Moral Bankruptcy and Mother Hens
You might have noticed there’s been a lot in the news about women lately.
There’s the #metoo movement where women have been speaking out about sexual harassment in just about every sphere of life, including that speech from Oprah.
There’s the issue of gender pay equality, with organisations like the BBC getting in trouble for paying women less for doing the same job as men.
Then there’s all the issues concerning women that don’t get raised in the media so often, like maternal mortality rates in the developing world, sex trafficking or mass rape as a weapon of war.
Patriarchy is alive and well and still ruining the lives of women in the 21st century.
But what can the church do about it? After all, it hasn’t treated women so well itself, on some occasions.
If the church is serious about valuing women, one simple thing it can do is to change its language about God.
As I argued last week, when we speak about God mainly in male terms, we tend to view God as male. And when we view God as male, we subconsciously begin to assume that to be male is to be more like God. So men are seen as more valuable, more worthy of being in charge, and the world is arranged to suit their needs. Women and their concerns are disregarded and marginalised.
However, both the bible and church tradition teach that God is neither male nor female and that both men and women are created in God’s image. Perhaps if the church spoke more frequently about God using female pronouns and metaphors, it would help counter the balance and remind the community that women and men are equal and equally valued by God.
There are plenty of feminine metaphors in the Bible to choose from and Jesus certainly wasn’t afraid of referring to himself in female terms:
Oh Jerusalem, Jerusalem, the city that kills the prophets and stones those who are sent to it! How often would I have gathered your children together as a hen gathers her brood under her wings, and you would not! (Matthew 23:37)
I love that Jesus describes himself as a mother hen!
It’s even more incredible when you consider the context.
In this verse, Jesus is addressing the Pharisees, who were the religious ‘gatekeepers’ of their day. They decided who was in and who was out, which behaviour was acceptable and which wasn’t. Then Jesus comes along and turns their world upside down, proclaiming himself as the new gatekeeper. What’s more he let all those traditionally considered to be sinners, in. He was scandalous, subversive and a great danger to the rigid moral authority of the Pharisees.
So all the way through Matthew’s gospel, they challenge Jesus, and try to trip him up with questions about his identity in order to catch him out and shut him down.
By this point in the Gospel, Jesus has finally had enough and severely rebukes them for their behaviour. They’ve been hypocritical and blind, failing to practice what they preach (v.3). They have focused on looking good on the outside, but are greedy and self-indulgent on the inside (v. 25). They ‘shut the kingdom of heaven in people’s faces’ (v.13) and enforce the following of the tiniest rules, while neglecting ‘the weightier matters of the law: justice and mercy and faithfulness’ (v. 23). They’ve not only refused to listen to God’s messengers, but have persecuted and killed them, and Jesus even wonders how these ‘serpents’ will escape being sentenced to hell (v. 33).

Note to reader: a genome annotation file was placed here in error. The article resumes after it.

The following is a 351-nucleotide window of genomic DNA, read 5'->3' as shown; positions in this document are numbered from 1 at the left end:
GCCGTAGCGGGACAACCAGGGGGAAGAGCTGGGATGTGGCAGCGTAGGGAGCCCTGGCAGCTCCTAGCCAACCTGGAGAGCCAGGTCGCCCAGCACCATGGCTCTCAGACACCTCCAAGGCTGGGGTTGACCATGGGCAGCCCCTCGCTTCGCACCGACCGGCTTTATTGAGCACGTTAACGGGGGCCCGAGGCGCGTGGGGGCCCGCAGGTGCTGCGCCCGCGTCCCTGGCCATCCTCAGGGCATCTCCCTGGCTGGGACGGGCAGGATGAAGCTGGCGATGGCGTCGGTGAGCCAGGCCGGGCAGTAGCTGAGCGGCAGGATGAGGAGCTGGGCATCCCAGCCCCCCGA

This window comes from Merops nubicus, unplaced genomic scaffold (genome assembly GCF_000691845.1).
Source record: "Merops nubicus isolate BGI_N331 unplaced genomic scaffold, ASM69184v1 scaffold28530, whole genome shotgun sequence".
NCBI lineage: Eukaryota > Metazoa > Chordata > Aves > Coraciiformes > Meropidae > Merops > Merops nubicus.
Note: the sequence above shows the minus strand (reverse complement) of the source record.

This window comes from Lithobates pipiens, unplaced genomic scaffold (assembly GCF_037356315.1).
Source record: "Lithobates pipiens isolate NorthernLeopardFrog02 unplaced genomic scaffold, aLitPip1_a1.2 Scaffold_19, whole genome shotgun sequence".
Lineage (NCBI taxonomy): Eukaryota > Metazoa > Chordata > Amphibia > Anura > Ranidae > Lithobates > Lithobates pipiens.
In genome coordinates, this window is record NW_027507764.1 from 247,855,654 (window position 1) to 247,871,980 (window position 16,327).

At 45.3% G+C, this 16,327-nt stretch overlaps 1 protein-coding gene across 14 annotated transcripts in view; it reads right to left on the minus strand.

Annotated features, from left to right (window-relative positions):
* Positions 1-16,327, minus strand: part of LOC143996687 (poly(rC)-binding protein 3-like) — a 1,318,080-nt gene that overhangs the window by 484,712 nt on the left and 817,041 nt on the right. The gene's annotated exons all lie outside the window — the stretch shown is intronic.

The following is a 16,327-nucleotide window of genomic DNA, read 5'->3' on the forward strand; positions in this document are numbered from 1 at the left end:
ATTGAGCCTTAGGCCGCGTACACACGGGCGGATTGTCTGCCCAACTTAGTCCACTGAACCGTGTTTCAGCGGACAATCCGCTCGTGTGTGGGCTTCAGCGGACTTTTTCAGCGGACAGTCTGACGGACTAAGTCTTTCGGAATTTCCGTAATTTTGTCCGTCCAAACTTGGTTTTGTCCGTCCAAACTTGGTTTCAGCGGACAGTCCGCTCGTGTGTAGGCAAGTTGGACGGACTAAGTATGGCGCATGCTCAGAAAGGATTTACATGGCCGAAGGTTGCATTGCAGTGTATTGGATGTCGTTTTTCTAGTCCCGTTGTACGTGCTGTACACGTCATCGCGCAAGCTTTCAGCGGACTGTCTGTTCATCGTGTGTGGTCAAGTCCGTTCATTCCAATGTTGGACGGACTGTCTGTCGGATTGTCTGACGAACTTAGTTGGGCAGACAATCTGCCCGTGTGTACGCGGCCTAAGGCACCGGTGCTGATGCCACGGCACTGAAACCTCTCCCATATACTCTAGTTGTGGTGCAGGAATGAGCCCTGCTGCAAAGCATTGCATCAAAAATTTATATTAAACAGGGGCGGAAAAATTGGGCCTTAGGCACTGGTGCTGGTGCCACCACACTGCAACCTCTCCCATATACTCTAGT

Jesus wraps up his fire and fury speech by telling the Pharisees, who have failed him so badly, exactly what he would like to do with them.
You might be forgiven for thinking he’s going to describe himself as a warrior about to conquer his enemies; or a bolt of lightning sent from God as judgement; or even a farmer pulling up weeds to throw on the fire.
Instead, Jesus chooses the metaphor of a mother hen, evoking a picture of closeness, comfort, safety and shelter, lamenting over the children who refuse to come under her care. He chooses humility, gentleness and fierce mother-love, even in the midst of his rightly placed anger.
The idea of God as a female bird offering her protection is repeated throughout scripture (e.g. Deut. Ps. 17:8, 36:7, 57:1, 91:1, Is. 31:5).
It’s also found in the book of Ruth:
…a full reward be given you [Ruth] by the Lord, the God of Israel, under whose wings you have come to take refuge (2:12).
Ruth, the widowed refugee, finds her refuge under the wings of God, whom she comes to know as a protective mother. And perhaps it is her close relationship with her Mother-in-law, Naomi, which has enabled Ruth to relate to God in this way.
When we keep female images for God at the forefront of our minds and mouths, we create communities that more fully represent the God in whose image we have all been created. We remember that loving our neighbour as ourselves means treating each other with respect, dignity and value because ‘there is neither male nor female’ in God’s eyes. We are all his beloved children, equally valuable and equally in need of his help and care.